Yes, it is perfectly safe for a breastfeeding mother to perform, or receive any kind of X-ray procedure. X-ray radiation can kill living cells, but this does not affect the milk, nor does it expose the baby to any type of radiation. An x-ray machine only presents a hazard when it is energized, once the machine is turned off, a human being will not store, or emit ionizing radiation.

Licensees who use sealed sources must have the source tested periodically for leakage. The wipe of a sealed source must be performed using a leak test kit. The sample must be analyzed for radioactive contamination. The analysis must be performed by a person approved by the NRC or an Agreement State.

The science concerned with the recognition, evaluation, and control of health hazards to permit the safe use and application of ionizing radiation.

Minors working near or with radioactive materials must be monitored. The annual occupational dose limits for minors are 10 percent of the annual dose limits specified for adult workers, which is 500 mrem in one year or 42 mrem per month.  The customer is responsible for monitoring the dose for minors on a monthly frequency to ensure dose does not exceed 42 mrem per month.

If there is a malfunction in your equipment and you have discontinued monitoring for radiation exposure, you may never know that your health and/or the health of your employees were compromised. Continuous monitoring for radiation exposure not only allows you to protect the health of you and your employees, but it also helps you to protect your business from liability should a lawsuit be filed by an employee who claims they received excessive radiation while under your employment.

Responsibility for damage caused by exposure to radiation in the work place is most often assigned to the employer. Employers utilizing sources of radiation in their business are required by the NRC to have a license permitting safe use of their source. Exposure to hazardous radiation is governed by laws that are designed to protect employees through safe handling and use of radioactive sources. Radiation damage experienced by employees is often an indication of failing to abide by these laws which leaves the employer exposed to legal liability for the damage caused. Developing and implementing a radiation safety program which includes documented occupational dose monitoring will assist employers in limiting their exposure to liability in the workplace.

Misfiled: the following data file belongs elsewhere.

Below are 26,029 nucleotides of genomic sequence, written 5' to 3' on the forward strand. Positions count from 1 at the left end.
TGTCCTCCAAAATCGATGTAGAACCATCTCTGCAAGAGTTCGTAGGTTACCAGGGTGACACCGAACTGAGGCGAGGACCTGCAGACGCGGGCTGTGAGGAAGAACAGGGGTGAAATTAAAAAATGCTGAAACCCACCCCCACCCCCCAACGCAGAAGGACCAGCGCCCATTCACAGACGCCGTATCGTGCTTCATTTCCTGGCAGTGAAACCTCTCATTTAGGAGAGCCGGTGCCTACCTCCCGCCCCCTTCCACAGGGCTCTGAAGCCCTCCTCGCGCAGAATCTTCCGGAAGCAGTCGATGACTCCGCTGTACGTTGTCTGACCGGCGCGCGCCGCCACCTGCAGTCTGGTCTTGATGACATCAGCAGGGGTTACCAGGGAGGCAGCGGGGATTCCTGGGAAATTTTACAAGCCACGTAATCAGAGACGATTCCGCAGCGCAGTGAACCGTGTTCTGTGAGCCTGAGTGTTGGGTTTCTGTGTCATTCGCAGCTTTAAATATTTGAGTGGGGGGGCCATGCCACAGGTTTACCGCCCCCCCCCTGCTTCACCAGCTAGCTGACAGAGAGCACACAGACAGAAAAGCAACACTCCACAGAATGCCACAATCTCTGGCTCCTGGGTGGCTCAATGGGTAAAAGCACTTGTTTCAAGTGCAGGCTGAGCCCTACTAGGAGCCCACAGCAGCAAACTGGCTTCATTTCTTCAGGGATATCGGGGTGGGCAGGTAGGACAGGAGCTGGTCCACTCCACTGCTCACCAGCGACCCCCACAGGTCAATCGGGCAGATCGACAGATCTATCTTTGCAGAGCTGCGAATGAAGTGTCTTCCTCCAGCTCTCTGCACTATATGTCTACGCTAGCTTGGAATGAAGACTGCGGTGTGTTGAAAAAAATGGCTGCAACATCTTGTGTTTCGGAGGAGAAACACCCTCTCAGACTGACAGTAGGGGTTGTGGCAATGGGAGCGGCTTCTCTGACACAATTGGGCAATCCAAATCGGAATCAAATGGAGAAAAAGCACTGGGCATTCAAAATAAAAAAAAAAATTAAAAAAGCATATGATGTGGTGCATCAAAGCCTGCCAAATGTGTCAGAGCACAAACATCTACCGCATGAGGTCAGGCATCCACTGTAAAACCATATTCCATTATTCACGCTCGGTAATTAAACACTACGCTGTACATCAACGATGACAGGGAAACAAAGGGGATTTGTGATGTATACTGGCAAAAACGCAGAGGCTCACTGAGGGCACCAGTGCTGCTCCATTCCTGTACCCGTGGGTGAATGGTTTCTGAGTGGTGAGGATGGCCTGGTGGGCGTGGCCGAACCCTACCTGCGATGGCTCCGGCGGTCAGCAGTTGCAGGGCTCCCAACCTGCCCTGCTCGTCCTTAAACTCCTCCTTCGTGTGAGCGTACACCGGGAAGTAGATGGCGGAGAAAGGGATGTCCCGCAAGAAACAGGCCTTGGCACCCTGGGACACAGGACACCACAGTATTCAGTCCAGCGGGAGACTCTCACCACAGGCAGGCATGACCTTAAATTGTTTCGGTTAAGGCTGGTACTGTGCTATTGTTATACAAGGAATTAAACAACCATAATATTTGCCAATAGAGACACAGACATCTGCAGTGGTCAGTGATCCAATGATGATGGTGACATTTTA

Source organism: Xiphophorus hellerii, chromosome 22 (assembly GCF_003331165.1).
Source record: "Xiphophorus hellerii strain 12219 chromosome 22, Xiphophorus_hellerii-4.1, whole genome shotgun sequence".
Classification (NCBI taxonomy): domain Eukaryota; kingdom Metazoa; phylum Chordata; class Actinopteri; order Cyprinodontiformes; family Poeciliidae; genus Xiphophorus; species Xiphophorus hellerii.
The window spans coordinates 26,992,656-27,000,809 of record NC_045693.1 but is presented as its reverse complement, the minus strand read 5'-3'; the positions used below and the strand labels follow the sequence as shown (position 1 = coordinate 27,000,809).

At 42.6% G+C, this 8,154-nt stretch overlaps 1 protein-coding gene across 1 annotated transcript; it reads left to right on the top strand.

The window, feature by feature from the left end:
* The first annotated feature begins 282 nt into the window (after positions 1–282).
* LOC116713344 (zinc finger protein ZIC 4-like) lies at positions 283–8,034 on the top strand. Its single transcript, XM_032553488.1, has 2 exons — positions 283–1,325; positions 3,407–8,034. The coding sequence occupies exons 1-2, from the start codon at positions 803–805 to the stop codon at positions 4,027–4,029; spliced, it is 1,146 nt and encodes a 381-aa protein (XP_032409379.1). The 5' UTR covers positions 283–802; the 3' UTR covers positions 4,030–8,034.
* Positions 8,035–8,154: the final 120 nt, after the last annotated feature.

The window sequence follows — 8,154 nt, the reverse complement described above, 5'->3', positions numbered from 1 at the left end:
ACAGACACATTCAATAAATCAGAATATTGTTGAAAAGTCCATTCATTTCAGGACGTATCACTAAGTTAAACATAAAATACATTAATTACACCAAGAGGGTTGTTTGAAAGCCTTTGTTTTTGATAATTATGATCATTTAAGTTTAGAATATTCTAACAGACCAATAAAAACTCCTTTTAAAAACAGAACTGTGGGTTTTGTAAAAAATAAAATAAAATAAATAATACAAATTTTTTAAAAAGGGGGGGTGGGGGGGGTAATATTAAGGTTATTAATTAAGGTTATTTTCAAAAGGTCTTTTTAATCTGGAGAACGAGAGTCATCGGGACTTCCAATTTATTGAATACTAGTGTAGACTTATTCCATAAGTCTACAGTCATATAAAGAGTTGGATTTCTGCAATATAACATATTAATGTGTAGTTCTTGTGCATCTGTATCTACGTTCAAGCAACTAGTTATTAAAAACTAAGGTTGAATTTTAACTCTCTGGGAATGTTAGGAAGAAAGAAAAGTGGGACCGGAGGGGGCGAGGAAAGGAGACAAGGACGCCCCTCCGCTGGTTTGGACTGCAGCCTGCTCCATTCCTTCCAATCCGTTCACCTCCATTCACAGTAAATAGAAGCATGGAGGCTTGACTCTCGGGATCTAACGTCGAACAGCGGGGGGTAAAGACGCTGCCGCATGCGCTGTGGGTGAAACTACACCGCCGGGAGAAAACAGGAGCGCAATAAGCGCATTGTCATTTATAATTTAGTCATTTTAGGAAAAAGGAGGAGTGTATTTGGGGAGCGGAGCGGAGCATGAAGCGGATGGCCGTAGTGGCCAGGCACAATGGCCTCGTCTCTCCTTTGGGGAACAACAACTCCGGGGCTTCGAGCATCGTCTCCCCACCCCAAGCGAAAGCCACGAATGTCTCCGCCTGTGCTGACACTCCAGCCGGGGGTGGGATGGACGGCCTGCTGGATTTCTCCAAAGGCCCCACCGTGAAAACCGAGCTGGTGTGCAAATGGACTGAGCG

Yes. Digital x-ray machines do not require film, but still produce the same risk of exposure as any other x-ray machine.

Every employee monitored is a beneficiary as they work with peace of mind knowing that their health is not at risk.

Every company owner is a beneficiary as documented occupational dose monitoring provides protection against current and future legal employee health claims so long as the owner is able to show documented evidence that his/her employees did not exceed their occupational dose limits during their term of employment. This is why records should be kept for the lifetime of the business.

Providing workers with individual personal radiation dosimeters is about more than meeting regulations. It gives both worker and employer peace of mind knowing that radiation exposure is constantly being monitored with a fully accredited dosimeter.

RDC uses the Panasonic UD-802 dosimeter (for photons and beta radiation and PN-3 for neutron monitoring). This dosimeter has been the dosimeter of choice in the critical nuclear power environment since the 1980’s and is a well-known and very capable dosimeter.

With four individual detectors and filters, the badge design allows excellent photon discrimination. The use of the relatively tissue-equivalent lithium borate phosphor, means that the detectors require small correction factors, resulting in more precise, less error prone results than most other dosimeters.

We also offer finger ring dosimeters comprising a single element dosimeter contained in a waterproof, soft comfortable plastic (PVC) pouch on an adjustable plastic strap, adjustable from size 6 to 14. The finger ring is recommended for clients whose extremities are exposed to X-ray beams or who directly handle radioactive materials.

A thermoluminescent dosimeter, or TLD, is a type of radiation dosimeter. A TLD measures ionizing radiation exposure by measuring the amount of visible light emitted from a crystal in the detector when the crystal is heated. The amount of light emitted is dependent upon the radiation exposure.